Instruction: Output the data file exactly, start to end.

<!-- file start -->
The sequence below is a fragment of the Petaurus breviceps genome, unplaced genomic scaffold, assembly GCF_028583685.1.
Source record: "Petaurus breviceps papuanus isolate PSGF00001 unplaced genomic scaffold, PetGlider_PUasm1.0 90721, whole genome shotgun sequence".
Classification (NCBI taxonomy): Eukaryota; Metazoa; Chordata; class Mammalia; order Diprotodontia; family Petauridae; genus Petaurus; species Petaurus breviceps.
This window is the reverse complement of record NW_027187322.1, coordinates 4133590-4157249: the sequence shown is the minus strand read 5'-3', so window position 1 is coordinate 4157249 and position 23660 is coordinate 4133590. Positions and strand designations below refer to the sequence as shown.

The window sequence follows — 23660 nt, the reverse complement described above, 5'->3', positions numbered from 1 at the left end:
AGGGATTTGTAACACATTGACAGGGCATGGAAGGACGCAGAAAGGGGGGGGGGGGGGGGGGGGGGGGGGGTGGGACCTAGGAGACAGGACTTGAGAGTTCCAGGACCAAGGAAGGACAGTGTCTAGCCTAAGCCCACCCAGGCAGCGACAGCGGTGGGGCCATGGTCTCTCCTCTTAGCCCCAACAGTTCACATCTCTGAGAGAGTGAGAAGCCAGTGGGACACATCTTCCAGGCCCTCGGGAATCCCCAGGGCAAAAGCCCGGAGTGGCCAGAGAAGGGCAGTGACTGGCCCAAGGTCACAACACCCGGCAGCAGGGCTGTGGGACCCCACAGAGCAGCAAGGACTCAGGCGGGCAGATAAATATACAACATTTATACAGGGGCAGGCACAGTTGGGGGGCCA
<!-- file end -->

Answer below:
The sequence below is a fragment of the Petaurus breviceps genome, unplaced genomic scaffold, assembly GCF_028583685.1.
Source record: "Petaurus breviceps papuanus isolate PSGF00001 unplaced genomic scaffold, PetGlider_PUasm1.0 90721, whole genome shotgun sequence".
Classification (NCBI taxonomy): Eukaryota; Metazoa; Chordata; class Mammalia; order Diprotodontia; family Petauridae; genus Petaurus; species Petaurus breviceps.
This window is the reverse complement of record NW_027187322.1, coordinates 4133590-4157249: the sequence shown is the minus strand read 5'-3', so window position 1 is coordinate 4157249 and position 23660 is coordinate 4133590. Positions and strand designations below refer to the sequence as shown.

The window sequence follows — 23660 nt, the reverse complement described above, 5'->3', positions numbered from 1 at the left end:
AGGGATTTGTAACACATTGACAGGGCATGGAAGGACGCAGAAAGGGGGGGGGGGGGGGGGGGGGGGGGGGTGGGACCTAGGAGACAGGACTTGAGAGTTCCAGGACCAAGGAAGGACAGTGTCTAGCCTAAGCCCACCCAGGCAGCGACAGCGGTGGGGCCATGGTCTCTCCTCTTAGCCCCAACAGTTCACATCTCTGAGAGAGTGAGAAGCCAGTGGGACACATCTTCCAGGCCCTCGGGAATCCCCAGGGCAAAAGCCCGGAGTGGCCAGAGAAGGGCAGTGACTGGCCCAAGGTCACAACACCCGGCAGCAGGGCTGTGGGACCCCACAGAGCAGCAAGGACTCAGGCGGGCAGATAAATATACAACATTTATACAGGGGCAGGCACAGTTGGGGGGCCA